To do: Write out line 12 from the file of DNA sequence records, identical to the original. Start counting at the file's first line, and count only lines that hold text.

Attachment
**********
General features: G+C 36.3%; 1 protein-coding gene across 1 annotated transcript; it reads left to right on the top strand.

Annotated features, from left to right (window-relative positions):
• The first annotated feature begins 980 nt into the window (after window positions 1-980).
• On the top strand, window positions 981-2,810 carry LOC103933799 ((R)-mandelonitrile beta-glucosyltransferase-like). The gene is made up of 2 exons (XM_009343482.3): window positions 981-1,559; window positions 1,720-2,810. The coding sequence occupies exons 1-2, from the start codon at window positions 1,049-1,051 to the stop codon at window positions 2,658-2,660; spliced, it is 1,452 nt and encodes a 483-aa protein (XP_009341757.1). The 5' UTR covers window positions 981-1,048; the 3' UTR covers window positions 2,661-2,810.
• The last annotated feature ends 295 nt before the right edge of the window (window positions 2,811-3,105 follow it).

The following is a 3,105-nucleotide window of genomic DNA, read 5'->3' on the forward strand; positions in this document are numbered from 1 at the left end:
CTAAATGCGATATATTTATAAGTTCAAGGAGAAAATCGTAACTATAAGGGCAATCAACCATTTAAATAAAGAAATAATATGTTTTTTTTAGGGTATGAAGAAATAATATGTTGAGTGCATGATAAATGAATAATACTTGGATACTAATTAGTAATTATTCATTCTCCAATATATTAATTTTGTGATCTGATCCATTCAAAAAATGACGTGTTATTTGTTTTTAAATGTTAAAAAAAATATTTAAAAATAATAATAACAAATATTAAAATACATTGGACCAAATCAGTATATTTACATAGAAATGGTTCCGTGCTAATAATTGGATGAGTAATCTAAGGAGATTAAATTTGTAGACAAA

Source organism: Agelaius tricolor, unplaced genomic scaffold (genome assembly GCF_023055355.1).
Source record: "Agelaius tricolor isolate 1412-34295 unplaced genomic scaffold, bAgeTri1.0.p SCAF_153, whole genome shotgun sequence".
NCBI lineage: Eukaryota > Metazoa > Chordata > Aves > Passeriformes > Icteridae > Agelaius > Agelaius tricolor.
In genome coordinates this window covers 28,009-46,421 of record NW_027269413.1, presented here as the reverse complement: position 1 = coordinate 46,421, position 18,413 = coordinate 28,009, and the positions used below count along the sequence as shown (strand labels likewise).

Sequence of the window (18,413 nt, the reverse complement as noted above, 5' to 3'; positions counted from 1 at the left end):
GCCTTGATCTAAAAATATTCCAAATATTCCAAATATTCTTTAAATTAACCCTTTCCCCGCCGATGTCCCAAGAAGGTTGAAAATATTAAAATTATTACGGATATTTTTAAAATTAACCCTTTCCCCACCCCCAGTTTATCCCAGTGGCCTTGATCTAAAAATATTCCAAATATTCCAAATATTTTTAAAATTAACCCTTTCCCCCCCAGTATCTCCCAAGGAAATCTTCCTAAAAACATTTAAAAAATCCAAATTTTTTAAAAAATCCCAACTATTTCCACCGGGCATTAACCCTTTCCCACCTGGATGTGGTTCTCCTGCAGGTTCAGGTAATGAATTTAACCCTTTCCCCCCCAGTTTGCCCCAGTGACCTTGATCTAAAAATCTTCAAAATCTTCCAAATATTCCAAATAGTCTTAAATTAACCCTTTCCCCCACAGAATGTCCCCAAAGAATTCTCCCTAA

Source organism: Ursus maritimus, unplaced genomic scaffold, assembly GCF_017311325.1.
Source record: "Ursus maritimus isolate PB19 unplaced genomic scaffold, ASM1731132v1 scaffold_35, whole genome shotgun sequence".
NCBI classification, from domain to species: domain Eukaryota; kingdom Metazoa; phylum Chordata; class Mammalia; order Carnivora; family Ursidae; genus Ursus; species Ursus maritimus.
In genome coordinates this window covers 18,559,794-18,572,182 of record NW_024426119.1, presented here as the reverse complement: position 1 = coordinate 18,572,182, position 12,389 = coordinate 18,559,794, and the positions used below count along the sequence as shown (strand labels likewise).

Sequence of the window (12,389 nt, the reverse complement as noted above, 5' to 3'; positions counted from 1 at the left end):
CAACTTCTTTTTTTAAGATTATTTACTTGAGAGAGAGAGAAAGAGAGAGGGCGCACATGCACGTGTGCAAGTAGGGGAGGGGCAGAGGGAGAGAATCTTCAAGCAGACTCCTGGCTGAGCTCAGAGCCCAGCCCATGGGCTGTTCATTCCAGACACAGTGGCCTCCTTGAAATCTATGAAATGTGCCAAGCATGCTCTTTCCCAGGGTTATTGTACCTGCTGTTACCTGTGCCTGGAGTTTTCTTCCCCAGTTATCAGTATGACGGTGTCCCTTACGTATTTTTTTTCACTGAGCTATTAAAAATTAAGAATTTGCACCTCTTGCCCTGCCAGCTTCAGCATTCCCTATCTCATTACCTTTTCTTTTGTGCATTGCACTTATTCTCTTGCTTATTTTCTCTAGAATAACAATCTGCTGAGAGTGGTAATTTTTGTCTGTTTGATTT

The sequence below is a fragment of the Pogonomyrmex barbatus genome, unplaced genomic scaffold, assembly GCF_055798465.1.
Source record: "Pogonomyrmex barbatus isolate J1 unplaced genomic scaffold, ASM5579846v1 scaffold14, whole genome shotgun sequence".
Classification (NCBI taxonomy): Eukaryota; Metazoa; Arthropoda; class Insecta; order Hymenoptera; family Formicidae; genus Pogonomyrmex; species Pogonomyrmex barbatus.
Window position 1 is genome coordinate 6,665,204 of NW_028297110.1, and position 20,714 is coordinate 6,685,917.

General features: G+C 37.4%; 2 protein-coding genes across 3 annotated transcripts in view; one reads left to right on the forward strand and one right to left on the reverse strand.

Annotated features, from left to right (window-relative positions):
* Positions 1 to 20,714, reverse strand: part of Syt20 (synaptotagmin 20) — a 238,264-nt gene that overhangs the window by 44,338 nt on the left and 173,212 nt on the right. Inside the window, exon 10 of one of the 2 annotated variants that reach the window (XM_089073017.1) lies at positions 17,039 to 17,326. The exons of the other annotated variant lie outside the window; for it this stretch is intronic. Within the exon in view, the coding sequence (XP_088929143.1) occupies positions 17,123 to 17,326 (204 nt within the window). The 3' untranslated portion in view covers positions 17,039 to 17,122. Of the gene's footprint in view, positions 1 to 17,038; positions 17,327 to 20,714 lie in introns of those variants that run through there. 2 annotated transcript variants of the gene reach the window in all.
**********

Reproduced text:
Sequence of the window (18,413 nt, the reverse complement as noted above, 5' to 3'; positions counted from 1 at the left end):